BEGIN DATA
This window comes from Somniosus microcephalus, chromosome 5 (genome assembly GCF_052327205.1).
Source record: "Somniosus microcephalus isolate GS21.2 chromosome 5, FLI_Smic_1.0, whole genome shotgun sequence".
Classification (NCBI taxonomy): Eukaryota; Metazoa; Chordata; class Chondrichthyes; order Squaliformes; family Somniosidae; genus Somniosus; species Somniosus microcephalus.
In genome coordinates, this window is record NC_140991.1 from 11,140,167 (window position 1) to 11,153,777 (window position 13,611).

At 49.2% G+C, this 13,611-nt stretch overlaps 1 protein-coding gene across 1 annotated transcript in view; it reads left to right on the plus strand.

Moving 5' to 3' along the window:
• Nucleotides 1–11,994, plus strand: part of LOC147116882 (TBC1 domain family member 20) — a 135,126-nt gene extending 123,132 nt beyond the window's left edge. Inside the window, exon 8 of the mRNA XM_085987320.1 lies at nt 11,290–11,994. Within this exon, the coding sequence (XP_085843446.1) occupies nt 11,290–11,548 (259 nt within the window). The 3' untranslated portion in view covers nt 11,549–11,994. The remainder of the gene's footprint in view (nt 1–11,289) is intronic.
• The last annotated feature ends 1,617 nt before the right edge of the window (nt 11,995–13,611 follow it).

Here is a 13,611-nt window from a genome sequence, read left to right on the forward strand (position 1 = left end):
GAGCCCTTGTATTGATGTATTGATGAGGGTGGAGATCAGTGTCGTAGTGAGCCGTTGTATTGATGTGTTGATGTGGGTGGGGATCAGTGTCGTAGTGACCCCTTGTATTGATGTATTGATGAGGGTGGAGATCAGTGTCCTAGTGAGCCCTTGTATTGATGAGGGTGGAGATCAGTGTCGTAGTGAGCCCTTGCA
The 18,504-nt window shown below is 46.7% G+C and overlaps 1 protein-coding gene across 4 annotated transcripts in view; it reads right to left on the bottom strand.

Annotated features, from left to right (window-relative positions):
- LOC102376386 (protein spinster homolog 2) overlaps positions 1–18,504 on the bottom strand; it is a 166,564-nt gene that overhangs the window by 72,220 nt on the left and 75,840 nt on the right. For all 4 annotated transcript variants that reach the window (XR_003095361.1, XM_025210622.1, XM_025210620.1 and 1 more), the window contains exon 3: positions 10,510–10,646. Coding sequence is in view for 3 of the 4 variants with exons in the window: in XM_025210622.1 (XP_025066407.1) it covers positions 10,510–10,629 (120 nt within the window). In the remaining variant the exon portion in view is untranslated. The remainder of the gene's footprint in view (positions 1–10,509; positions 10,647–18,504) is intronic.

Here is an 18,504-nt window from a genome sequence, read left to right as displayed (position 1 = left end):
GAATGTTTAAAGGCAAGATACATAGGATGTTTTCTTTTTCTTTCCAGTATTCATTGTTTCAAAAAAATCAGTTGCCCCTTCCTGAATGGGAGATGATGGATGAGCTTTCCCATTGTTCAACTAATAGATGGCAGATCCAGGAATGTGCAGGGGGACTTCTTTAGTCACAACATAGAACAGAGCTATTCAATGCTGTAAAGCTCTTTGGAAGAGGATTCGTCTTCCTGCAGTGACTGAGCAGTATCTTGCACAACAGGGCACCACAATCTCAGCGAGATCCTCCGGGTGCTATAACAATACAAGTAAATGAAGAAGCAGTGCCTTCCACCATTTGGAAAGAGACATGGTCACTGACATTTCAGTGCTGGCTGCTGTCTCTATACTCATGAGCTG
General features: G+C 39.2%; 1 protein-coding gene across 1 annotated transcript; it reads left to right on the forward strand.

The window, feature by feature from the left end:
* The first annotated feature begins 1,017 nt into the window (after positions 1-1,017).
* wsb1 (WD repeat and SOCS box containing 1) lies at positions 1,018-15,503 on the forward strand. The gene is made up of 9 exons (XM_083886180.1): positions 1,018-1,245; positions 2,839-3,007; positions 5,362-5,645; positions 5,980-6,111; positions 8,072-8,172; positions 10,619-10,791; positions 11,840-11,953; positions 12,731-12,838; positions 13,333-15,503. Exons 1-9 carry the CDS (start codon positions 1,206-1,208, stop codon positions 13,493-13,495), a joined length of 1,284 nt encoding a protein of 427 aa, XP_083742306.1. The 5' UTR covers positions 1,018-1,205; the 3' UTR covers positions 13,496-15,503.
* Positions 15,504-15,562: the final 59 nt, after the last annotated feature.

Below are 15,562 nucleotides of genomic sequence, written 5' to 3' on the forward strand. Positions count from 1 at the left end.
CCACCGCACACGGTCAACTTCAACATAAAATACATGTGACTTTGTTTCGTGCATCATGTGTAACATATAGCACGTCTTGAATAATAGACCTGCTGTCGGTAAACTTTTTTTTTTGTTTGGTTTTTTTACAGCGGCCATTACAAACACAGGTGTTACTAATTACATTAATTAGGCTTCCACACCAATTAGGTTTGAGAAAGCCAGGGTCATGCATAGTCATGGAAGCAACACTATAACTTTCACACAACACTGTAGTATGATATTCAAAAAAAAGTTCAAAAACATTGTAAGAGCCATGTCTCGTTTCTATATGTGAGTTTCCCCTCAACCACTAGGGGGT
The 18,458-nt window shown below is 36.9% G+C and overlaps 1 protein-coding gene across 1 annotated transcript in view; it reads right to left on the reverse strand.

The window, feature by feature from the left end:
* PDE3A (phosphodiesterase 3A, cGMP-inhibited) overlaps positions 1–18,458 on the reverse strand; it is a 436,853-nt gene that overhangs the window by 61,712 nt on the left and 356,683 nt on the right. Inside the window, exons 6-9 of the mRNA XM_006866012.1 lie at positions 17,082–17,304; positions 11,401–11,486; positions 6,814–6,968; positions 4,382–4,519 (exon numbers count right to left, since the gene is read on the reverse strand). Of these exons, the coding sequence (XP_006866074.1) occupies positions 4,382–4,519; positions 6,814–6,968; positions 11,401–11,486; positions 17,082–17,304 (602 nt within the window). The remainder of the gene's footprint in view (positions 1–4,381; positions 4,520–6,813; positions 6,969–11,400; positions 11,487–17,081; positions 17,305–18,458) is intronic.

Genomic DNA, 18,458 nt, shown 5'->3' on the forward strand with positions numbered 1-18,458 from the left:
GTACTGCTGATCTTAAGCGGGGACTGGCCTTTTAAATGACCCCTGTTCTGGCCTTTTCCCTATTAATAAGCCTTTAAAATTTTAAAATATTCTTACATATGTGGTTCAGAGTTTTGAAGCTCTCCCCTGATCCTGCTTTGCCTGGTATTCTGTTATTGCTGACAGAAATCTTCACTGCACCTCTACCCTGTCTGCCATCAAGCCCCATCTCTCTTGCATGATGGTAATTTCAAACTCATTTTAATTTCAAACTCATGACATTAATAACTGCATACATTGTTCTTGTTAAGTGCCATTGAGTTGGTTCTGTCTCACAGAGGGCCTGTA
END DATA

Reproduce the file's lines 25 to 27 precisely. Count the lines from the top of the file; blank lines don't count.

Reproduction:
* PDE3A (phosphodiesterase 3A, cGMP-inhibited) overlaps positions 1–18,458 on the reverse strand; it is a 436,853-nt gene that overhangs the window by 61,712 nt on the left and 356,683 nt on the right. Inside the window, exons 6-9 of the mRNA XM_006866012.1 lie at positions 17,082–17,304; positions 11,401–11,486; positions 6,814–6,968; positions 4,382–4,519 (exon numbers count right to left, since the gene is read on the reverse strand). Of these exons, the coding sequence (XP_006866074.1) occupies positions 4,382–4,519; positions 6,814–6,968; positions 11,401–11,486; positions 17,082–17,304 (602 nt within the window). The remainder of the gene's footprint in view (positions 1–4,381; positions 4,520–6,813; positions 6,969–11,400; positions 11,487–17,081; positions 17,305–18,458) is intronic.

Genomic DNA, 18,458 nt, shown 5'->3' on the forward strand with positions numbered 1-18,458 from the left:
GTACTGCTGATCTTAAGCGGGGACTGGCCTTTTAAATGACCCCTGTTCTGGCCTTTTCCCTATTAATAAGCCTTTAAAATTTTAAAATATTCTTACATATGTGGTTCAGAGTTTTGAAGCTCTCCCCTGATCCTGCTTTGCCTGGTATTCTGTTATTGCTGACAGAAATCTTCACTGCACCTCTACCCTGTCTGCCATCAAGCCCCATCTCTCTTGCATGATGGTAATTTCAAACTCATTTTAATTTCAAACTCATGACATTAATAACTGCATACATTGTTCTTGTTAAGTGCCATTGAGTTGGTTCTGTCTCACAGAGGGCCTGTA